Tests Begin After Fire Put Out At Radioactive Waste Site

Authorities say the site accepted low-level radioactive waste for 30 years.

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Several state agencies that responded to a fire at a radioactive waste site in rural southern Nevada were testing air quality and checking for any other problems Monday after the flames were extinguished.

No injuries have been reported since the fire ignited Sunday afternoon in an industrial area near Beatty, Nevada, about 115 miles northwest of Las Vegas, said Bud Marshall, southern Nevada regional supervisor for the state Division of Emergency Management and Homeland Security.

It is not clear how the fire started at the shuttered disposal site, which is about 8 miles from populated areas. Authorities say the site accepted low-level radioactive waste for 30 years, which can include tools, protective clothing, machine parts from nuclear plants and other items.

Officials were monitoring air quality, Marshall said, but he had no immediate information about the results. No spills or air quality risks have been confirmed, Nye County sheriff's Sgt. David Boruchowitz said.

Initial reports indicated that the fire had started at a U.S. Ecology plant, but the company said a nearby disposal area for low-level radioactive waste is where the flames ignited and is controlled by the state Department of Health and Human Services.

The company had operated the disposal site from 1962 until it closed in 1992, according to the nonprofit Nuclear Resource and Information Service in Takoma Park, Maryland.

The state health department and governor's office could not immediately provide further details.

U.S. Ecology spokesman Dave Crumrine said the fire started about 1 p.m. Sunday and that the company reported the fire, which is in line with its emergency reporting plans. He said no evacuations have been ordered.

Gov. Brian Sandoval said he called in the Nevada National Guard and activated the state Emergency Operations Center in Carson City to coordinate the response among agencies.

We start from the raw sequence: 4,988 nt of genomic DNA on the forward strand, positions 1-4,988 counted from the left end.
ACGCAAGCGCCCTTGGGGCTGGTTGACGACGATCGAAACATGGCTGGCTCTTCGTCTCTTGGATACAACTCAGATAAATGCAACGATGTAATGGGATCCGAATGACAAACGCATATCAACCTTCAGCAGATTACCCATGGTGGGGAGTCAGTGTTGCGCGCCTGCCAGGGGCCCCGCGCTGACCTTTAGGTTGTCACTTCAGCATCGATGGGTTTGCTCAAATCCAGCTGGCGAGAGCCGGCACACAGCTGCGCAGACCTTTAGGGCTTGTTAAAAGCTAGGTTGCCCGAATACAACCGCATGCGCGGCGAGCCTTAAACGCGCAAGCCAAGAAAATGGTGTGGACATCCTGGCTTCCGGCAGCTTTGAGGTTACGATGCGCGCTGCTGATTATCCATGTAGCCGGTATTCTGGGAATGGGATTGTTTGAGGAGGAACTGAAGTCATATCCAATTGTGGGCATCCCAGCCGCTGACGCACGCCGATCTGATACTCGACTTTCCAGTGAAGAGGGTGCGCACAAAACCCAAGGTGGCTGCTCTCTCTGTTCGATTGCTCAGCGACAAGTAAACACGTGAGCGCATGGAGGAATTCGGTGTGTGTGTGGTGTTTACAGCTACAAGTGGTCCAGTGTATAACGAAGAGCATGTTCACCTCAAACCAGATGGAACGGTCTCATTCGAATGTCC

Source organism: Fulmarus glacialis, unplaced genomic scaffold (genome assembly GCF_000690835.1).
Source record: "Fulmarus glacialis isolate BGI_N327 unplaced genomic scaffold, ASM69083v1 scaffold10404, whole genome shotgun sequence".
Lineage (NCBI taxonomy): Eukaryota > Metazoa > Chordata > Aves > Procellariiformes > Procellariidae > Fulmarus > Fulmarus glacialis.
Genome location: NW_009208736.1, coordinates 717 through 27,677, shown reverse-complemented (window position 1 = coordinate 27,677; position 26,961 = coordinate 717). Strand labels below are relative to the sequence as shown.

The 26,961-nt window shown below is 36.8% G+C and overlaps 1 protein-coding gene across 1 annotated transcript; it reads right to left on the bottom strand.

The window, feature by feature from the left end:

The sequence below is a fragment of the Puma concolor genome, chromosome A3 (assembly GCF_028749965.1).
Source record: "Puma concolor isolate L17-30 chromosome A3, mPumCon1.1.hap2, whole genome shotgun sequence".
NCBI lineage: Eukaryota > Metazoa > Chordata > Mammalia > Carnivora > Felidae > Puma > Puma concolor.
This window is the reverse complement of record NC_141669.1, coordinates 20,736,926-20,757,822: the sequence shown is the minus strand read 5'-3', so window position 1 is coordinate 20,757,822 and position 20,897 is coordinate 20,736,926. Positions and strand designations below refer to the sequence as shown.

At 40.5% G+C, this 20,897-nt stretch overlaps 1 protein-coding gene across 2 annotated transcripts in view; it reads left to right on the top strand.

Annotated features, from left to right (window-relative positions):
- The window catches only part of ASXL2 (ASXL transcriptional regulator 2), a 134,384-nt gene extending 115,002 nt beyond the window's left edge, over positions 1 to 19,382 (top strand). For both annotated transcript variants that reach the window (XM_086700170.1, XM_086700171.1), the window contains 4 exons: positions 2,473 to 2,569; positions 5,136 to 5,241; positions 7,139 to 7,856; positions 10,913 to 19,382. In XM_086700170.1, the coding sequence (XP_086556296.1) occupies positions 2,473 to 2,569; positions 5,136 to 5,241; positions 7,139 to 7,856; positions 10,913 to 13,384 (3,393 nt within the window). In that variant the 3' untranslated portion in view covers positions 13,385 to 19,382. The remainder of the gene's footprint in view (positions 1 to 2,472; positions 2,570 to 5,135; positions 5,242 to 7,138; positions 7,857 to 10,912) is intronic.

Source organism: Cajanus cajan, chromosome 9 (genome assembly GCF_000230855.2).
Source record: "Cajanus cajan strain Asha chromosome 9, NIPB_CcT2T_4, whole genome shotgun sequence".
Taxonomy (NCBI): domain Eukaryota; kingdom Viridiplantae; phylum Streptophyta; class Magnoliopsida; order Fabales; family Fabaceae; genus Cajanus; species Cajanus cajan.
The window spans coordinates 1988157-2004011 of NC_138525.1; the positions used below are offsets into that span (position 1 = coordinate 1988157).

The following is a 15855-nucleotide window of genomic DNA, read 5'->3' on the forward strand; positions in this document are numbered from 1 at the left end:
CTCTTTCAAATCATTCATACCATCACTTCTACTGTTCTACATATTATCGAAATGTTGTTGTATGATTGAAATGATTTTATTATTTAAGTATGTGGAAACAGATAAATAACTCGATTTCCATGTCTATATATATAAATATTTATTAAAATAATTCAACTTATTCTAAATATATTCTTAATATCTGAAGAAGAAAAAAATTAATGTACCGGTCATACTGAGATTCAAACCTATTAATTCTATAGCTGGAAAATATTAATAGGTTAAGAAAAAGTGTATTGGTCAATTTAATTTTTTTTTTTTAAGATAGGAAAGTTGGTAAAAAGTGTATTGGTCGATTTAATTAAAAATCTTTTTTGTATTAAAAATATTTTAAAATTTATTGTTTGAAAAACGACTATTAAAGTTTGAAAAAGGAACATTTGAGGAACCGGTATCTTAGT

Several roads have also been closed, in part because of a heavy rainstorm that hit southern Nevada on Sunday. The Nye County School District shut its two schools in Beatty because of the fire, while Amargosa Valley Elementary/Middle closed because of road conditions. The closures affected about 400 students in the rural county.

The site of the fire is about 10 miles south of the small unincorporated Nye County town of Beatty. U.S. Geological Survey studies in 1994 and 1998 found high concentrations of radionuclides underground, the Nuclear Resource and Information Service said.

Tritium was detected more than 350 feet below ground, and carbon-14 was found more than 110 feet below ground, which are radioactive isotopes of hydrogen and carbon, respectively. Radiation exposure generally can cause cell damage and increase the potential for some cancers.

Low-level waste is solid material that can be transported under U.S. Department of Transportation and Nuclear Regulatory Commission regulations. Such material does not include used nuclear fuel from nuclear power plants or waste from U.S. defense programs, according to the Nuclear Energy Institute, an industry lobbying group.

It can include water purification filters and resins, tools, protective clothing and plant hardware such as steam generators from nuclear plants. It can also include medical items and protective gear that have come in contact with radioactive materials, glass and plastic laboratory supplies, and machine parts and tools.

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